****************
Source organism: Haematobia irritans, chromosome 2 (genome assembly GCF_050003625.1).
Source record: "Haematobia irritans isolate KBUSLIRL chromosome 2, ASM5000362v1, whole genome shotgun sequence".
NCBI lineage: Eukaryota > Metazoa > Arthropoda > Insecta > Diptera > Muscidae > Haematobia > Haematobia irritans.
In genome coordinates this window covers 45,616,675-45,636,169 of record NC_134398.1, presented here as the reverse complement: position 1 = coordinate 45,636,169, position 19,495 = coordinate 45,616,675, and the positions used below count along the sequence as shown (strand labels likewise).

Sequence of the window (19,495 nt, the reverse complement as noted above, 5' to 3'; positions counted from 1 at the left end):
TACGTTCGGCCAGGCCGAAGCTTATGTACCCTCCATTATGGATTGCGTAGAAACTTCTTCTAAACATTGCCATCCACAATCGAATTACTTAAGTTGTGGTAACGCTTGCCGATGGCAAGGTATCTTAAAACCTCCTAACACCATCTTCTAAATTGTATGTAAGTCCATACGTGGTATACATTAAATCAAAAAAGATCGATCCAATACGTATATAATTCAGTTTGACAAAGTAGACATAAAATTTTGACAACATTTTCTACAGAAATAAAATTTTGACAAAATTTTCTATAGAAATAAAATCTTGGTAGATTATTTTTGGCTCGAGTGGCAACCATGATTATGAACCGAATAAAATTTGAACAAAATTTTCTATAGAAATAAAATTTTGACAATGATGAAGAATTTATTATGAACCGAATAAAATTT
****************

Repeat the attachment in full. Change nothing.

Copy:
Source organism: Haematobia irritans, chromosome 2 (genome assembly GCF_050003625.1).
Source record: "Haematobia irritans isolate KBUSLIRL chromosome 2, ASM5000362v1, whole genome shotgun sequence".
NCBI lineage: Eukaryota > Metazoa > Arthropoda > Insecta > Diptera > Muscidae > Haematobia > Haematobia irritans.
In genome coordinates this window covers 45,616,675-45,636,169 of record NC_134398.1, presented here as the reverse complement: position 1 = coordinate 45,636,169, position 19,495 = coordinate 45,616,675, and the positions used below count along the sequence as shown (strand labels likewise).

Sequence of the window (19,495 nt, the reverse complement as noted above, 5' to 3'; positions counted from 1 at the left end):
TACGTTCGGCCAGGCCGAAGCTTATGTACCCTCCATTATGGATTGCGTAGAAACTTCTTCTAAACATTGCCATCCACAATCGAATTACTTAAGTTGTGGTAACGCTTGCCGATGGCAAGGTATCTTAAAACCTCCTAACACCATCTTCTAAATTGTATGTAAGTCCATACGTGGTATACATTAAATCAAAAAAGATCGATCCAATACGTATATAATTCAGTTTGACAAAGTAGACATAAAATTTTGACAACATTTTCTACAGAAATAAAATTTTGACAAAATTTTCTATAGAAATAAAATCTTGGTAGATTATTTTTGGCTCGAGTGGCAACCATGATTATGAACCGAATAAAATTTGAACAAAATTTTCTATAGAAATAAAATTTTGACAATGATGAAGAATTTATTATGAACCGAATAAAATTT